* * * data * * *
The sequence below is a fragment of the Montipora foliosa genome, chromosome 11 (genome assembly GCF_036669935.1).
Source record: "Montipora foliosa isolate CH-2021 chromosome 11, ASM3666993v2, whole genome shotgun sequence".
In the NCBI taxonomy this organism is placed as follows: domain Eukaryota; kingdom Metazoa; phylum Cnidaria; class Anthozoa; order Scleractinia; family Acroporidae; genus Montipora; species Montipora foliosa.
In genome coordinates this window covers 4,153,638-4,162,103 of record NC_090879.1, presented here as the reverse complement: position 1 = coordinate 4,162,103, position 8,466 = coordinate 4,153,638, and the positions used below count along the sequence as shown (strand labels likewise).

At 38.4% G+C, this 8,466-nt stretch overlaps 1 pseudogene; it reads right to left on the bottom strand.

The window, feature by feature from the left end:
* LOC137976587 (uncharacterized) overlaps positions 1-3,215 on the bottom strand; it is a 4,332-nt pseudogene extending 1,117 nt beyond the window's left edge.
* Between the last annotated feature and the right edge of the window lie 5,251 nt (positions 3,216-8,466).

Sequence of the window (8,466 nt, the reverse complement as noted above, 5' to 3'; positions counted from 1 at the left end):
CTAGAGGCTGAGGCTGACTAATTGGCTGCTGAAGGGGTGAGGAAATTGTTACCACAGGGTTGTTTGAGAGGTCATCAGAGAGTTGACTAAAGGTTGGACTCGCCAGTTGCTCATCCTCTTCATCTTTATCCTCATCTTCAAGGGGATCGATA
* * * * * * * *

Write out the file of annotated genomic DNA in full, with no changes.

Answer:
The sequence below is a fragment of the Montipora foliosa genome, chromosome 11 (genome assembly GCF_036669935.1).
Source record: "Montipora foliosa isolate CH-2021 chromosome 11, ASM3666993v2, whole genome shotgun sequence".
In the NCBI taxonomy this organism is placed as follows: domain Eukaryota; kingdom Metazoa; phylum Cnidaria; class Anthozoa; order Scleractinia; family Acroporidae; genus Montipora; species Montipora foliosa.
In genome coordinates this window covers 4,153,638-4,162,103 of record NC_090879.1, presented here as the reverse complement: position 1 = coordinate 4,162,103, position 8,466 = coordinate 4,153,638, and the positions used below count along the sequence as shown (strand labels likewise).

At 38.4% G+C, this 8,466-nt stretch overlaps 1 pseudogene; it reads right to left on the bottom strand.

The window, feature by feature from the left end:
* LOC137976587 (uncharacterized) overlaps positions 1-3,215 on the bottom strand; it is a 4,332-nt pseudogene extending 1,117 nt beyond the window's left edge.
* Between the last annotated feature and the right edge of the window lie 5,251 nt (positions 3,216-8,466).

Sequence of the window (8,466 nt, the reverse complement as noted above, 5' to 3'; positions counted from 1 at the left end):
CTAGAGGCTGAGGCTGACTAATTGGCTGCTGAAGGGGTGAGGAAATTGTTACCACAGGGTTGTTTGAGAGGTCATCAGAGAGTTGACTAAAGGTTGGACTCGCCAGTTGCTCATCCTCTTCATCTTTATCCTCATCTTCAAGGGGATCGATA